The admission and enrolment of foreign legal practitioners in South Africa under the Legal Practice Act: International Trade Law and Constitutional perspectives
Globalisation requires ever closer co-operation between legal professionals hailing from different national jurisdictions. This interactive global environment has fostered growing international training and mobility among legal practitioners and the internationalisation of legal education. Increasing numbers of law students get trained in other countries as part of their undergraduate degrees or even come to foreign shores to obtain law degrees. Many students hailing from other African countries study towards LLB degrees at South African universities. Major commercial law firms ensure that they can offer in-house expertise on major foreign legal systems and co-operate with partner firms in other parts of the globe.
The General Agreement on Trade in Services (GATS), to which South Africa is a party, is a multilateral agreement focusing on the liberalisation of trade in services amongst member countries. Services under the GATS system include legal services. The commitments made by South Africa under this agreement require that South Africa allows foreign legal practitioners to establish a commercial presence or be transferred to South Africa. The Bill of Rights entrenched in Chapter 2 of the South African Constitution guarantees fundamental rights including the right to equality and freedom of trade, occupation and profession. With the coming into force of the new Legal Practice Act 28 of 2014, which provides a legislative framework for regulating the affairs of legal practitioners, including their admission and enrolment, it is necessary to assess the extent to which the Act complies with the GATS rules and the South African Constitution.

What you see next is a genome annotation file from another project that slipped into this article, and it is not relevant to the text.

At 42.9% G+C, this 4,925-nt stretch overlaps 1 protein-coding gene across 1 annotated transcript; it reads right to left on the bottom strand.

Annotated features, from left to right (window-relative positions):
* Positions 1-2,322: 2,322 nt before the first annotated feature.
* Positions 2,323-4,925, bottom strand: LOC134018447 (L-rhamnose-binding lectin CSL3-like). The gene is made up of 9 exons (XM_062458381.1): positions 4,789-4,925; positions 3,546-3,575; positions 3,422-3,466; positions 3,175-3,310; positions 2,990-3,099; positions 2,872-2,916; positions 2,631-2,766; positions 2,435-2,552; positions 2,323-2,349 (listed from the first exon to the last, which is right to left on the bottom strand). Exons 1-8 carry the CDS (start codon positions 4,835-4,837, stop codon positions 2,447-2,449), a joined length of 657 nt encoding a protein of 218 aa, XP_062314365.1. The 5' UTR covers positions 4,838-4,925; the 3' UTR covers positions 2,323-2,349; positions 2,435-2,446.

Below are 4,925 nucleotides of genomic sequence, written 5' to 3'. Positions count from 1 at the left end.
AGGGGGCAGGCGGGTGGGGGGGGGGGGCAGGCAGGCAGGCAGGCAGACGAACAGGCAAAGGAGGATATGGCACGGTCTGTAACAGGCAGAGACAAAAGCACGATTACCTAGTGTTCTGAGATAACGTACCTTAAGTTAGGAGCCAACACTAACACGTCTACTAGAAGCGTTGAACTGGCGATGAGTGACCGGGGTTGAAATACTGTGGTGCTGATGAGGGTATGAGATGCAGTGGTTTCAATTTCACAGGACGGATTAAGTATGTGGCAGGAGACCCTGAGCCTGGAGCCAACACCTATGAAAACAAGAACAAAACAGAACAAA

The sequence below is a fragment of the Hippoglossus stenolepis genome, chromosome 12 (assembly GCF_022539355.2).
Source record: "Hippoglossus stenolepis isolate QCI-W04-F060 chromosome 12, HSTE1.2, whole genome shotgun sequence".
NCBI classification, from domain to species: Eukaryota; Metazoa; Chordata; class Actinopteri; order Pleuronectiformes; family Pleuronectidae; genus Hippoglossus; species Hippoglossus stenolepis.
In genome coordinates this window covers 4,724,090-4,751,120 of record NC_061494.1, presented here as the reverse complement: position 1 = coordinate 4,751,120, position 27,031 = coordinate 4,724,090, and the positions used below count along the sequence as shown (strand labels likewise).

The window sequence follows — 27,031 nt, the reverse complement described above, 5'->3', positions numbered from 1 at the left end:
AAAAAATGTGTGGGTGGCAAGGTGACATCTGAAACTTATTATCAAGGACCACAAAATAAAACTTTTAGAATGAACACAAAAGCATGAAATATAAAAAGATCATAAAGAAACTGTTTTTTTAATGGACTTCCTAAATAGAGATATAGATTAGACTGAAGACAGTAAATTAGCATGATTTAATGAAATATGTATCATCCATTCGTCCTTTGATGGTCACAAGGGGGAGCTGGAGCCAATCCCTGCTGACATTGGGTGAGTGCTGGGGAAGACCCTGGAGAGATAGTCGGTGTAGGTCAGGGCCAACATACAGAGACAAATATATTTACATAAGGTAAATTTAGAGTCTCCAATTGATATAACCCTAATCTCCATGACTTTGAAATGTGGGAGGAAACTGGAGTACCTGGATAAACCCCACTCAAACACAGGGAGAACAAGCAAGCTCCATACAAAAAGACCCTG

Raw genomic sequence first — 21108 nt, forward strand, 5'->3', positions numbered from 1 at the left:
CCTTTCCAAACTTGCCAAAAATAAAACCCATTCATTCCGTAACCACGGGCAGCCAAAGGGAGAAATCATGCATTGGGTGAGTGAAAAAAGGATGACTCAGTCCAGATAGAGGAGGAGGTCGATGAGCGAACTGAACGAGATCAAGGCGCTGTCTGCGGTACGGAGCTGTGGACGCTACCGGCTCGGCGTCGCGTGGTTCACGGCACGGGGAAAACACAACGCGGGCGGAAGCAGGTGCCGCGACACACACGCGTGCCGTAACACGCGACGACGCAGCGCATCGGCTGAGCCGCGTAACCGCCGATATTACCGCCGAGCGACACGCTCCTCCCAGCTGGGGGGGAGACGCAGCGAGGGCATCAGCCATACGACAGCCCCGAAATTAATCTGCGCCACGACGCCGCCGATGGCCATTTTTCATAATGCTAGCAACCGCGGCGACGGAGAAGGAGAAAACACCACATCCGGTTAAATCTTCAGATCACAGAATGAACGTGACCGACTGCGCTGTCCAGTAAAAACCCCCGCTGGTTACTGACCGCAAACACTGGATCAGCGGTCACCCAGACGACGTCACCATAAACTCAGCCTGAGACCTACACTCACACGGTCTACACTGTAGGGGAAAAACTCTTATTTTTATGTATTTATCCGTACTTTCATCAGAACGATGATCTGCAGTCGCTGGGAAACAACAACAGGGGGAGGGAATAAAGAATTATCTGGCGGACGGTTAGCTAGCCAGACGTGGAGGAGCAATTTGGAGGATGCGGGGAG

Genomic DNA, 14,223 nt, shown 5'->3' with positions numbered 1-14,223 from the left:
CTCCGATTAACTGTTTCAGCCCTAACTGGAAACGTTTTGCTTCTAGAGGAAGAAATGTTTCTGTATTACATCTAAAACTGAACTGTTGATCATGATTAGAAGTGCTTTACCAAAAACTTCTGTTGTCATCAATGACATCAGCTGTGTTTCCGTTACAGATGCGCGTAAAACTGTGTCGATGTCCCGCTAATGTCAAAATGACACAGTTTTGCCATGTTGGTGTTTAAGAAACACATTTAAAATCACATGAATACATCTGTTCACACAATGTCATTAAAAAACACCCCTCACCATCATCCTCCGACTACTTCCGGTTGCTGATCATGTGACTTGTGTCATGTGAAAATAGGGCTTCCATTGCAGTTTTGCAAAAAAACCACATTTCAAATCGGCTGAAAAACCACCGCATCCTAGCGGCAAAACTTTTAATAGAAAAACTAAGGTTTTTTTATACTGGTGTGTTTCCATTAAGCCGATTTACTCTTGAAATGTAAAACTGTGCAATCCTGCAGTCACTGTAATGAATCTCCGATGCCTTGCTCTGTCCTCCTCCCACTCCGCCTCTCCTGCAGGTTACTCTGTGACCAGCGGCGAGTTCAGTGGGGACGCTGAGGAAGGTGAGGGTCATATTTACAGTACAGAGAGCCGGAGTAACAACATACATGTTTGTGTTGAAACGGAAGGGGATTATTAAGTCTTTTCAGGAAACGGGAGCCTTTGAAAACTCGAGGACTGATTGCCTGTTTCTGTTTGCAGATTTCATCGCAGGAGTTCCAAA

This paper examines the new Legal Practice Act 28 of 2014, and examines whether the Act addresses the conflicts that have always existed between the regulation of the legal profession and the admission of legal practitioners in South Africa with South Africa's commitments under the GATS system. Using the doctrinal legal method, it analyses and evaluates the rules governing the admission of foreign attorneys in South Africa from two perspectives. First, it considers them in the light of the international law obligations of the country and second it evaluates whether or not they comply with the South African Constitution, and more specifically with the Bill of Rights entrenched in the South African Constitution. While the new legislation may assist in ensuring the compliance of South Africa with the relevant GATS rules, it will depend on the regulations which still have to be promulgated to what extent the new legal framework will achieve the full compliance of South Africa with all relevant GATS rules.
The paper concludes with recommendations for the reform of the Legal Practice Act. It argues that while the requirement to be a South African permanent resident in order to qualify for admission as an attorney may be justifiable in terms of GATS and in terms of South African constitutional law, it is not in South Africa's best interest to retain it. Consequently, the paper calls for the repeal of the permanent residence requirement for admission as an attorney in the county.
Keywords: Affirmative action; minority group; multi layered disadvantage; situation sensitive; designated groups; equality; employment equity